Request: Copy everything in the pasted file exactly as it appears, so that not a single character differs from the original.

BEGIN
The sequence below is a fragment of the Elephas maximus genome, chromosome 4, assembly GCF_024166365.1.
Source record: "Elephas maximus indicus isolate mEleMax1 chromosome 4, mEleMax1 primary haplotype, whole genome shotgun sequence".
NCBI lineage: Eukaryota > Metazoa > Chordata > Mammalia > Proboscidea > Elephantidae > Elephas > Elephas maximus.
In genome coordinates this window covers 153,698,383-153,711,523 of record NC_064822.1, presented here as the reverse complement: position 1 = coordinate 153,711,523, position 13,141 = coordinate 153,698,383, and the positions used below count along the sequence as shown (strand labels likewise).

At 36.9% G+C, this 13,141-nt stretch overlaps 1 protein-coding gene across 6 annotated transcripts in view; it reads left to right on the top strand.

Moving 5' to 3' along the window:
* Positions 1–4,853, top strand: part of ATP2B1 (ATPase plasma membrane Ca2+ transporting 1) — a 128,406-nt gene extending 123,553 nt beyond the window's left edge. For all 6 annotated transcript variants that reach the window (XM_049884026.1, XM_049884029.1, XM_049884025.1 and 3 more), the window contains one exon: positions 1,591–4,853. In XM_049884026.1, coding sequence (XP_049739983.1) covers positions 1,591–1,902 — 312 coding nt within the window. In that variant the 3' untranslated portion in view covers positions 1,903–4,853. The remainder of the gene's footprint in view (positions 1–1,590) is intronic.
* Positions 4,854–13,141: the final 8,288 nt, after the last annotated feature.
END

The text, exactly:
The sequence below is a fragment of the Elephas maximus genome, chromosome 4, assembly GCF_024166365.1.
Source record: "Elephas maximus indicus isolate mEleMax1 chromosome 4, mEleMax1 primary haplotype, whole genome shotgun sequence".
NCBI lineage: Eukaryota > Metazoa > Chordata > Mammalia > Proboscidea > Elephantidae > Elephas > Elephas maximus.
In genome coordinates this window covers 153,698,383-153,711,523 of record NC_064822.1, presented here as the reverse complement: position 1 = coordinate 153,711,523, position 13,141 = coordinate 153,698,383, and the positions used below count along the sequence as shown (strand labels likewise).

At 36.9% G+C, this 13,141-nt stretch overlaps 1 protein-coding gene across 6 annotated transcripts in view; it reads left to right on the top strand.

Moving 5' to 3' along the window:
* Positions 1–4,853, top strand: part of ATP2B1 (ATPase plasma membrane Ca2+ transporting 1) — a 128,406-nt gene extending 123,553 nt beyond the window's left edge. For all 6 annotated transcript variants that reach the window (XM_049884026.1, XM_049884029.1, XM_049884025.1 and 3 more), the window contains one exon: positions 1,591–4,853. In XM_049884026.1, coding sequence (XP_049739983.1) covers positions 1,591–1,902 — 312 coding nt within the window. In that variant the 3' untranslated portion in view covers positions 1,903–4,853. The remainder of the gene's footprint in view (positions 1–1,590) is intronic.
* Positions 4,854–13,141: the final 8,288 nt, after the last annotated feature.